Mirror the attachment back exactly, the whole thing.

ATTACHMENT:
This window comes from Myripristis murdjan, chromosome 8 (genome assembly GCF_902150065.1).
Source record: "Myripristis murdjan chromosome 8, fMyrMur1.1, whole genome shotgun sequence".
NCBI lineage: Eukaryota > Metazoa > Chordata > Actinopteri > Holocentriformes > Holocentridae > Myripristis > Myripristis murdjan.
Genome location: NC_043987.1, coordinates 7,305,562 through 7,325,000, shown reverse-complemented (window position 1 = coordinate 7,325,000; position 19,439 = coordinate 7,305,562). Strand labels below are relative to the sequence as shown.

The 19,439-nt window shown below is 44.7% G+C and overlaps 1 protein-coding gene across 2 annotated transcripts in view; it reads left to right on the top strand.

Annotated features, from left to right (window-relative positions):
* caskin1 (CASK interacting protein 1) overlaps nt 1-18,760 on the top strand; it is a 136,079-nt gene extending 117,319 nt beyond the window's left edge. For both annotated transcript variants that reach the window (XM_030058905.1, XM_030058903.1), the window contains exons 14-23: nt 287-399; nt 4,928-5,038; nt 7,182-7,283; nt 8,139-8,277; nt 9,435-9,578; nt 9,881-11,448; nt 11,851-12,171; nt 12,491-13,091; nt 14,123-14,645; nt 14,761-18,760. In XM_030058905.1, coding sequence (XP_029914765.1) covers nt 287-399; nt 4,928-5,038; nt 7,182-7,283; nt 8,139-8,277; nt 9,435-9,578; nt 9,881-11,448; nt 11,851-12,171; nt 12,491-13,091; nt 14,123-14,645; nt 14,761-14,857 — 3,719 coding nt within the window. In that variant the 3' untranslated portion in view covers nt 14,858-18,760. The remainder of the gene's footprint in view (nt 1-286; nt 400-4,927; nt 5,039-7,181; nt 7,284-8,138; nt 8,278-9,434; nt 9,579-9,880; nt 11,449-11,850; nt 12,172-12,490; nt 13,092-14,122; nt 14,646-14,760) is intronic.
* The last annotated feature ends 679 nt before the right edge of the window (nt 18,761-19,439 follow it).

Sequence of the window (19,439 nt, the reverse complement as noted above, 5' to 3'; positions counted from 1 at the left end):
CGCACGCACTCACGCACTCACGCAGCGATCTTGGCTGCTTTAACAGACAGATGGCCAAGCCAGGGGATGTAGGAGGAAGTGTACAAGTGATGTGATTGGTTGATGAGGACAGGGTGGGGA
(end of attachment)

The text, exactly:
This window comes from Myripristis murdjan, chromosome 8 (genome assembly GCF_902150065.1).
Source record: "Myripristis murdjan chromosome 8, fMyrMur1.1, whole genome shotgun sequence".
NCBI lineage: Eukaryota > Metazoa > Chordata > Actinopteri > Holocentriformes > Holocentridae > Myripristis > Myripristis murdjan.
Genome location: NC_043987.1, coordinates 7,305,562 through 7,325,000, shown reverse-complemented (window position 1 = coordinate 7,325,000; position 19,439 = coordinate 7,305,562). Strand labels below are relative to the sequence as shown.

The 19,439-nt window shown below is 44.7% G+C and overlaps 1 protein-coding gene across 2 annotated transcripts in view; it reads left to right on the top strand.

Annotated features, from left to right (window-relative positions):
* caskin1 (CASK interacting protein 1) overlaps nt 1-18,760 on the top strand; it is a 136,079-nt gene extending 117,319 nt beyond the window's left edge. For both annotated transcript variants that reach the window (XM_030058905.1, XM_030058903.1), the window contains exons 14-23: nt 287-399; nt 4,928-5,038; nt 7,182-7,283; nt 8,139-8,277; nt 9,435-9,578; nt 9,881-11,448; nt 11,851-12,171; nt 12,491-13,091; nt 14,123-14,645; nt 14,761-18,760. In XM_030058905.1, coding sequence (XP_029914765.1) covers nt 287-399; nt 4,928-5,038; nt 7,182-7,283; nt 8,139-8,277; nt 9,435-9,578; nt 9,881-11,448; nt 11,851-12,171; nt 12,491-13,091; nt 14,123-14,645; nt 14,761-14,857 — 3,719 coding nt within the window. In that variant the 3' untranslated portion in view covers nt 14,858-18,760. The remainder of the gene's footprint in view (nt 1-286; nt 400-4,927; nt 5,039-7,181; nt 7,284-8,138; nt 8,278-9,434; nt 9,579-9,880; nt 11,449-11,850; nt 12,172-12,490; nt 13,092-14,122; nt 14,646-14,760) is intronic.
* The last annotated feature ends 679 nt before the right edge of the window (nt 18,761-19,439 follow it).

Sequence of the window (19,439 nt, the reverse complement as noted above, 5' to 3'; positions counted from 1 at the left end):
CGCACGCACTCACGCACTCACGCAGCGATCTTGGCTGCTTTAACAGACAGATGGCCAAGCCAGGGGATGTAGGAGGAAGTGTACAAGTGATGTGATTGGTTGATGAGGACAGGGTGGGGA